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# Arpeggiate

Write step operations with input validation, type casting, and error handling.

## Steps

Quite often in software you want to perform a series of steps towards an end result while gracefully handling error conditions. This is the goal of arpeggiate. With arpeggiate, you can define any number of steps to perform. Each step hands its state to the next step in a functional way using `{:ok, state}`. Error handlers can be defined for each step to facilitate cleanup or other such error-handling activities. Triggering the error state is as simple as returning an `{:error, state}` tuple. Error handlers are optional. Steps without error handlers will proceed to the next step regardless of their outcome.

Generally you want to work with step state, but occasionally directly accessing the raw params as passed into the operation is useful. As such, steps may be either arity 1 `(state)` or, if you require access to the params in a step or error handler, arity 2 `(state, params)` is also supported.

## Schema

Arpeggiate leverages many of the robust casting and validation features of the Ecto project to process each operation's input parameters. Arpeggiate's operation state is an `Ecto.Changeset`, which provides a familiar interface for changing the state and handling error messages.

The schema of the operation state is defined by passing a `schema` block.

## Loading

Typically input parameters are cast to the state struct and validation is optionally run. We do this by defining a load method that receives the params and converts it into state.

## Processing

To run the operation, we call `process` with the input parameters. If the whole operation succeeds, an `{:ok, state}` tuple is returned, with state being the state returned by the last step. In the error case, the step sequence is halted, an `{:error, state, validation_step}` tuple is returned, with state being the state returned by the failing step's error handler and `validation_step` being the name of the step that failed (represented as an atom).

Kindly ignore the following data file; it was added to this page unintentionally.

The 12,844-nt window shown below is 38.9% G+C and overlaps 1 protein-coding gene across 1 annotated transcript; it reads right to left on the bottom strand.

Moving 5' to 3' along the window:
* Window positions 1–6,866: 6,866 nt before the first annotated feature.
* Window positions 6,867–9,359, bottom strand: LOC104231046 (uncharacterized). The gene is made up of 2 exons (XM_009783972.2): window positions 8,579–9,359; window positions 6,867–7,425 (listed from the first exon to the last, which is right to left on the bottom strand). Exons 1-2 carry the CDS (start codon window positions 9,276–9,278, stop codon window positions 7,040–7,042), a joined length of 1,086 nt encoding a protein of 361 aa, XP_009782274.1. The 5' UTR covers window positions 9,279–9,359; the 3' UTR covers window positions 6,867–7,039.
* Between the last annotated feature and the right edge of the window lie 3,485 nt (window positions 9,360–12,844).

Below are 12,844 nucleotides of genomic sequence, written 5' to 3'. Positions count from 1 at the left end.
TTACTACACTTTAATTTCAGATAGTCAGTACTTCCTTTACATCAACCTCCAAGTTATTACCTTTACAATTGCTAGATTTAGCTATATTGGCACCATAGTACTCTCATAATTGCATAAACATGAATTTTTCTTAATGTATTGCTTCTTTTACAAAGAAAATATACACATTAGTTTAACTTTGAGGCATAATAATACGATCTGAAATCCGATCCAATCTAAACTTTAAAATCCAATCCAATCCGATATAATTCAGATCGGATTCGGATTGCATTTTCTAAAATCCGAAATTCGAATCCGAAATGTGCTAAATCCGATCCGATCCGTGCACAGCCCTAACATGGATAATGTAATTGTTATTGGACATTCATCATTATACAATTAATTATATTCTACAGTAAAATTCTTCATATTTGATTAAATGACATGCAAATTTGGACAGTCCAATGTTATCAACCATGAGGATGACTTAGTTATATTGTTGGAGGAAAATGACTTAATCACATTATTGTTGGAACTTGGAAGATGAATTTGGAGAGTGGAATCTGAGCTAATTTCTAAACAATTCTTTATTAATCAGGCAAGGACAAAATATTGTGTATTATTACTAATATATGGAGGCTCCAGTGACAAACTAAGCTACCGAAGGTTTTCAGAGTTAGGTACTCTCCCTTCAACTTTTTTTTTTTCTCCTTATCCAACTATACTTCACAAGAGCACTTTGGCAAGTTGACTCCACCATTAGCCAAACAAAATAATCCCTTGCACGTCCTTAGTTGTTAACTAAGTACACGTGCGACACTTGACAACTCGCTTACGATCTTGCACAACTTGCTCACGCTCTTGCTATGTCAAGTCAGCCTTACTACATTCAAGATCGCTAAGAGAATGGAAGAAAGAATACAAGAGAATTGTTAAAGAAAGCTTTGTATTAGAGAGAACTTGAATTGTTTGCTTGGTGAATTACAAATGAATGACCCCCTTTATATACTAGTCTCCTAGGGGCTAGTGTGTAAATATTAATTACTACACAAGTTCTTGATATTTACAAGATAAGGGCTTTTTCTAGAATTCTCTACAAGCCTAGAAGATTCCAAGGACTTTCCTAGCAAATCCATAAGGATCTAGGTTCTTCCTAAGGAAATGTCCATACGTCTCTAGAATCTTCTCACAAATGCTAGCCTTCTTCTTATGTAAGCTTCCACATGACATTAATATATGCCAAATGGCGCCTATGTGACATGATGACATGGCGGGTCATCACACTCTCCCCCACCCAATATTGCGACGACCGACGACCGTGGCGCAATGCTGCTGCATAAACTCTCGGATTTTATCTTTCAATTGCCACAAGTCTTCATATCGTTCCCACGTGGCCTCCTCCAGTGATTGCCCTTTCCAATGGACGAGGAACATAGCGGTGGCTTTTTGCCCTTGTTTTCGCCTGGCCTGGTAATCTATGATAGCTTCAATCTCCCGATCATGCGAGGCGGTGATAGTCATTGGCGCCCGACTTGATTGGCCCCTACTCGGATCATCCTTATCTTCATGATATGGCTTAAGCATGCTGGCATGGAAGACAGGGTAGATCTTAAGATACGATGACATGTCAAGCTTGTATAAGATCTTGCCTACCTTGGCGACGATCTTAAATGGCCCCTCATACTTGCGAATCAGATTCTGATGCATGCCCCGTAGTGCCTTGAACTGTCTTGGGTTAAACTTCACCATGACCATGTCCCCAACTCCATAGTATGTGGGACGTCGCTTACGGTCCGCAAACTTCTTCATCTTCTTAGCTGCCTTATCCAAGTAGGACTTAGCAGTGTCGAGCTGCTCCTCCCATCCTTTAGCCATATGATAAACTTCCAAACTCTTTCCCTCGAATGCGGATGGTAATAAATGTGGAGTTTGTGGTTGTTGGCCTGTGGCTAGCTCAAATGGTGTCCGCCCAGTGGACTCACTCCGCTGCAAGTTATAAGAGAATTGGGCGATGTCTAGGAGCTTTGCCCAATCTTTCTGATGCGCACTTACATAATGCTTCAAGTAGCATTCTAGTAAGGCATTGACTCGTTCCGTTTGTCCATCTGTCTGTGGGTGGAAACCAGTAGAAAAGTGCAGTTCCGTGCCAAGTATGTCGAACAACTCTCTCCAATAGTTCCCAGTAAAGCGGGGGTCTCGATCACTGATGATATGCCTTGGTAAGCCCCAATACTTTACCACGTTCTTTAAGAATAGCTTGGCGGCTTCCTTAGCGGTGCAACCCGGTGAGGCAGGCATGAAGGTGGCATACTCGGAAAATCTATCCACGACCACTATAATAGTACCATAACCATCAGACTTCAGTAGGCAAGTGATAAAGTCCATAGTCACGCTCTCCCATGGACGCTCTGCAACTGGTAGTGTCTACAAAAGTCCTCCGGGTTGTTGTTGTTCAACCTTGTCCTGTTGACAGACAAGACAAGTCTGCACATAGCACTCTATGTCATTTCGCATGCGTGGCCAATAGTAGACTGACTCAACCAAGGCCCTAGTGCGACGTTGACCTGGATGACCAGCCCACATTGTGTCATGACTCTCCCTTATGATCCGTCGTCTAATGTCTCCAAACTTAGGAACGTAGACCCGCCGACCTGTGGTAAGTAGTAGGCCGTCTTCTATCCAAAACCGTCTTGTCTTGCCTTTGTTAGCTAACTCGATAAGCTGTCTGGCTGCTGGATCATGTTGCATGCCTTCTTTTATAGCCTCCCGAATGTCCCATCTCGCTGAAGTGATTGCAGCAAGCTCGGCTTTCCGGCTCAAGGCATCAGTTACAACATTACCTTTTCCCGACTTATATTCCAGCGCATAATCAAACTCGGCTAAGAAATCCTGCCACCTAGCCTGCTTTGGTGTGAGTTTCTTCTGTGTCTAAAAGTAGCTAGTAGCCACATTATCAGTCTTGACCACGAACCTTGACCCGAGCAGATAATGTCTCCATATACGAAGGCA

If you need validation, call `validate` right away and pass the result to the steps. If you don't need validation, you can call `step` directly.

## Example

Let's say we want to take some money from Sam in exchange for baking him a pie. If baking the pie fails, we want to clean up by sending Sam a refund and an apology email.

defmodule PayForPie do
  use Arpeggiate

  schema do
    field :email, :string
    field :pie_type, :string
    field :credit_card_number, :integer

    # let's say we have a Payment struct defined in our app, we can cast the
    # result of payment into a Payment struct using Ecto embedding
    embeds_one :payment, Payment

  load fn params ->
    # you can use any Ecto validation you want here, including any custom
    # validators you have written
    |> cast(params, [:email, :pie_type, :credit_card_number])
    |> validate_required([:email, :pie_type, :credit_card_number])

  def process(params) do
    |> step(:run_credit_card, error: :payment_failed)
    |> step(:bake_pie, error: :baking_failed)
    |> run(params)

  # --- step 1

  # steps can be defined with arity 1 or arity 2, taking either (state, params)
  # arguments, or just (state) if params aren't needed for the particular step
  def run_credit_card(state, params) do
    {status, payment} = CreditCard.charge(state.credit_card_number)

    # if the result of CreditCard.charge is an {:ok, payment} tuple, the
    # operation will continue to the next step with the updated state. if the
    # result is an {:error, payment} tuple, the operation will halt and run the
    # error handler specified for the step. in either case we want to cast the
    # payment into the state
    {status, state |> cast_embed(:payment, payment)}

  def payment_failed(state) do
    # no need for a status tuple since this is always an error condition

  # --- step 2

  # here's an example of an arity 1 step where params aren't used
  def bake_pie(state) do
    # if Pie.bake returns an {:ok, pie} tuple, the operation will return the
    # pie. if Pie.bake returns an {:error, _something_else} tuple, the
    # operation will run the error handler specified for the step

  def baking_failed(state) do
    {:ok, refund} = CreditCard.refund(
    {:ok, email} = Mailer.send_apology(
    {:error, state}

With this operation, you'd call it like so:

case PayForPie.process(
    "email" => "",
    "pie_type" => "cherry",
    "credit_card_number" => "4242424242424242"
) do
  {:ok, pie} ->
    # everything succeeded!
  {:error, :payment_failed, :run_credit_card} ->
    # uh oh